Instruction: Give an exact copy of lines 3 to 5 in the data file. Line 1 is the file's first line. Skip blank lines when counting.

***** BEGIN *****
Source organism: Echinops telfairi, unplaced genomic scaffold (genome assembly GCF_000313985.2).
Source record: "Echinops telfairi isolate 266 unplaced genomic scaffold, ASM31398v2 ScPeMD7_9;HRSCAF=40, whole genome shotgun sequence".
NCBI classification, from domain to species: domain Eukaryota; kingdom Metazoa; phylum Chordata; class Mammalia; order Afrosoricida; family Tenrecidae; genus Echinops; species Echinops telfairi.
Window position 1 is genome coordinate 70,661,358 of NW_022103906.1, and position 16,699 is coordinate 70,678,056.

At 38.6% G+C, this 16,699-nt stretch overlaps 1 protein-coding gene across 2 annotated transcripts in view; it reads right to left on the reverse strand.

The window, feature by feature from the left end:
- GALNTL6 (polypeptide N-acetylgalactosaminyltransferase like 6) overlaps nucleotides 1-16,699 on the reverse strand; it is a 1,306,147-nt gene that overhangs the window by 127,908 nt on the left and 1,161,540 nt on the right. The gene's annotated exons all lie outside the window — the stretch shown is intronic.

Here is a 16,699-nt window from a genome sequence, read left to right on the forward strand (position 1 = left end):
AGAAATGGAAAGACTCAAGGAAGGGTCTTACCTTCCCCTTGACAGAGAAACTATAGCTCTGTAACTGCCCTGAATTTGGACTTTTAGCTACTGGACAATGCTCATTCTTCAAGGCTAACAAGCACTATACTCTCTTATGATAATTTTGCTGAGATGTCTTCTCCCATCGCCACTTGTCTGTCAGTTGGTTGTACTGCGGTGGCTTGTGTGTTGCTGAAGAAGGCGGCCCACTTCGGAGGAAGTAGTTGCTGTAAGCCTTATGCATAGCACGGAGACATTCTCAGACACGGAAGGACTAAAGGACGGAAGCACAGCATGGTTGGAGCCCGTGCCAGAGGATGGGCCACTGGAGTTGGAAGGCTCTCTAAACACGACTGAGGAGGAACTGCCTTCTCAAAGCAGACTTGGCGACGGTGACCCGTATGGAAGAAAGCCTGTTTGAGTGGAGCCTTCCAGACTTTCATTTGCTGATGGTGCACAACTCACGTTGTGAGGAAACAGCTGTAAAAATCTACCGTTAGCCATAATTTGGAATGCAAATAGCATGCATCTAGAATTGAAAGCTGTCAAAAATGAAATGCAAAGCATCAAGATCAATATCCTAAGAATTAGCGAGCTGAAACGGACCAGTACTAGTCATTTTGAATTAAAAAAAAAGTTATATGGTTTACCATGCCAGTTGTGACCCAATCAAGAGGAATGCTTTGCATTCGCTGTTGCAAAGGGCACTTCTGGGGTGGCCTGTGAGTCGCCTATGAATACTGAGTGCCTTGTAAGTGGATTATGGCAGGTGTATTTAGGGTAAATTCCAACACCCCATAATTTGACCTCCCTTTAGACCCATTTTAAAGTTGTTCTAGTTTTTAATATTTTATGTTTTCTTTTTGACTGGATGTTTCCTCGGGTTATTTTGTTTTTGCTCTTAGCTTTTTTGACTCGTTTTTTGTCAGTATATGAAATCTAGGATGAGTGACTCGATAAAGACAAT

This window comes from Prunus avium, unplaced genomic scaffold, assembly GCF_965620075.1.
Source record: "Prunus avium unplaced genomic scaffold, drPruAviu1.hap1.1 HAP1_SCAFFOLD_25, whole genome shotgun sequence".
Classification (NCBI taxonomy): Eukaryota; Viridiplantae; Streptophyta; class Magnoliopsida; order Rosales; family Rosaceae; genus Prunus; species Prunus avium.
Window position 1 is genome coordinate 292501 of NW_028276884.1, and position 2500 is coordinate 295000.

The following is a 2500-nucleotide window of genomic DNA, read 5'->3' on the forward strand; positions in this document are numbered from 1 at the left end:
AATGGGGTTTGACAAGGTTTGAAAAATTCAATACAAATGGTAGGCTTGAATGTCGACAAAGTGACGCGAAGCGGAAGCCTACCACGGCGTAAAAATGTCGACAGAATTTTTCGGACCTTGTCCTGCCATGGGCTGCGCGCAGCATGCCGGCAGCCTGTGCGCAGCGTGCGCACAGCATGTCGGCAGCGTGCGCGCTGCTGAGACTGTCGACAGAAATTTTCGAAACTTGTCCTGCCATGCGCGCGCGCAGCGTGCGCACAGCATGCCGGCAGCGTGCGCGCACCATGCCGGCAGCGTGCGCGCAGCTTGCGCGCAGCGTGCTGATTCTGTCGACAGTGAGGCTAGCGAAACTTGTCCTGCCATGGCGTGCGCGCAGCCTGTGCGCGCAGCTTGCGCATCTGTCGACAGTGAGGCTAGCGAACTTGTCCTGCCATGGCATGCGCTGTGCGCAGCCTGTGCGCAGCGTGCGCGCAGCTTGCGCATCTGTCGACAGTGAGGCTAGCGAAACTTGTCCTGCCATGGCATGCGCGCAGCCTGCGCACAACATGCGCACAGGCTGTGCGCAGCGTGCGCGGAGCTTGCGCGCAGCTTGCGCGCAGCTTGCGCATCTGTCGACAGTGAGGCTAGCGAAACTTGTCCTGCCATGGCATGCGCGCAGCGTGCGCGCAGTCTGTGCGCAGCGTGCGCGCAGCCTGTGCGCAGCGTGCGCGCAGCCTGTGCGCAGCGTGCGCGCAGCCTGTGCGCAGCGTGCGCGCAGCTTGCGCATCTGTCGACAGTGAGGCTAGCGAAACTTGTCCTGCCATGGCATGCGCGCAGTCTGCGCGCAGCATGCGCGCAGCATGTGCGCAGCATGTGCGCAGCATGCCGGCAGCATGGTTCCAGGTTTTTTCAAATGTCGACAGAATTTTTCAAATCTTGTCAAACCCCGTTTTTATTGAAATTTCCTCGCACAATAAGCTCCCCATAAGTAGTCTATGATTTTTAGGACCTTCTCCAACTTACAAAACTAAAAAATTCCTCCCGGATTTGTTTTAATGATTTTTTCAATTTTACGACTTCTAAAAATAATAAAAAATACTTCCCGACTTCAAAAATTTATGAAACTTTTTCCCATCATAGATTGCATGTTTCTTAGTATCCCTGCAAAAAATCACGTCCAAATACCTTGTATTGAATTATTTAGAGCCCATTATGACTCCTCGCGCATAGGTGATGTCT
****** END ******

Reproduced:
NCBI classification, from domain to species: domain Eukaryota; kingdom Metazoa; phylum Chordata; class Mammalia; order Afrosoricida; family Tenrecidae; genus Echinops; species Echinops telfairi.
Window position 1 is genome coordinate 70,661,358 of NW_022103906.1, and position 16,699 is coordinate 70,678,056.

At 38.6% G+C, this 16,699-nt stretch overlaps 1 protein-coding gene across 2 annotated transcripts in view; it reads right to left on the reverse strand.